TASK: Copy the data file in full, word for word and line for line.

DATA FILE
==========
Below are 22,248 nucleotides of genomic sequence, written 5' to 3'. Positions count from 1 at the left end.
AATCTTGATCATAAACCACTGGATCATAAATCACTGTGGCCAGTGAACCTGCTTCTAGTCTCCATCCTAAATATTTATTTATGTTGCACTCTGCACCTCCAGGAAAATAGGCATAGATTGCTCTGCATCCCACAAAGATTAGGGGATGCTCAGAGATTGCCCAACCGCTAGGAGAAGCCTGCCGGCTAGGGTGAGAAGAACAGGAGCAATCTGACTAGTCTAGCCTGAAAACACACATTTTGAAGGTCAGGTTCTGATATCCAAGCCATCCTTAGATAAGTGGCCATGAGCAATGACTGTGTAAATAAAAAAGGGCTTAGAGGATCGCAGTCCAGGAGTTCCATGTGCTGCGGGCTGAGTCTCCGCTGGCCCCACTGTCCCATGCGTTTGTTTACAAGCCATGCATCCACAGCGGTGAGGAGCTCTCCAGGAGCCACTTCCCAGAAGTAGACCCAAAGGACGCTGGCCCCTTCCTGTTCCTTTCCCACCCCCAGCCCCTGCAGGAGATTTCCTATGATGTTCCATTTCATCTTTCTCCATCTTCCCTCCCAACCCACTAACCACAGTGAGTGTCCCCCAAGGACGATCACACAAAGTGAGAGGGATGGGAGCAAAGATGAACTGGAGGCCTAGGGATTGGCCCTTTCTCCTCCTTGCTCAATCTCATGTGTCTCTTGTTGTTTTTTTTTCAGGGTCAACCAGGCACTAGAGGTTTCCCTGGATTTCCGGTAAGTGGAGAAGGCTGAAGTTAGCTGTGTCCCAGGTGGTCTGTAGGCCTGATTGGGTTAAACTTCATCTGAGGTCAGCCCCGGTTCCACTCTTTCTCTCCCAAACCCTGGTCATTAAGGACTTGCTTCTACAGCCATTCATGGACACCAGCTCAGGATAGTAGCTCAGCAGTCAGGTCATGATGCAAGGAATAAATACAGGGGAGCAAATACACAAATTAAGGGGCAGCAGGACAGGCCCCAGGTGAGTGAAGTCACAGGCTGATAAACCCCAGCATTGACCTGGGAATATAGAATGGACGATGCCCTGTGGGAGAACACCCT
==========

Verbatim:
Below are 22,248 nucleotides of genomic sequence, written 5' to 3'. Positions count from 1 at the left end.
AATCTTGATCATAAACCACTGGATCATAAATCACTGTGGCCAGTGAACCTGCTTCTAGTCTCCATCCTAAATATTTATTTATGTTGCACTCTGCACCTCCAGGAAAATAGGCATAGATTGCTCTGCATCCCACAAAGATTAGGGGATGCTCAGAGATTGCCCAACCGCTAGGAGAAGCCTGCCGGCTAGGGTGAGAAGAACAGGAGCAATCTGACTAGTCTAGCCTGAAAACACACATTTTGAAGGTCAGGTTCTGATATCCAAGCCATCCTTAGATAAGTGGCCATGAGCAATGACTGTGTAAATAAAAAAGGGCTTAGAGGATCGCAGTCCAGGAGTTCCATGTGCTGCGGGCTGAGTCTCCGCTGGCCCCACTGTCCCATGCGTTTGTTTACAAGCCATGCATCCACAGCGGTGAGGAGCTCTCCAGGAGCCACTTCCCAGAAGTAGACCCAAAGGACGCTGGCCCCTTCCTGTTCCTTTCCCACCCCCAGCCCCTGCAGGAGATTTCCTATGATGTTCCATTTCATCTTTCTCCATCTTCCCTCCCAACCCACTAACCACAGTGAGTGTCCCCCAAGGACGATCACACAAAGTGAGAGGGATGGGAGCAAAGATGAACTGGAGGCCTAGGGATTGGCCCTTTCTCCTCCTTGCTCAATCTCATGTGTCTCTTGTTGTTTTTTTTTCAGGGTCAACCAGGCACTAGAGGTTTCCCTGGATTTCCGGTAAGTGGAGAAGGCTGAAGTTAGCTGTGTCCCAGGTGGTCTGTAGGCCTGATTGGGTTAAACTTCATCTGAGGTCAGCCCCGGTTCCACTCTTTCTCTCCCAAACCCTGGTCATTAAGGACTTGCTTCTACAGCCATTCATGGACACCAGCTCAGGATAGTAGCTCAGCAGTCAGGTCATGATGCAAGGAATAAATACAGGGGAGCAAATACACAAATTAAGGGGCAGCAGGACAGGCCCCAGGTGAGTGAAGTCACAGGCTGATAAACCCCAGCATTGACCTGGGAATATAGAATGGACGATGCCCTGTGGGAGAACACCCT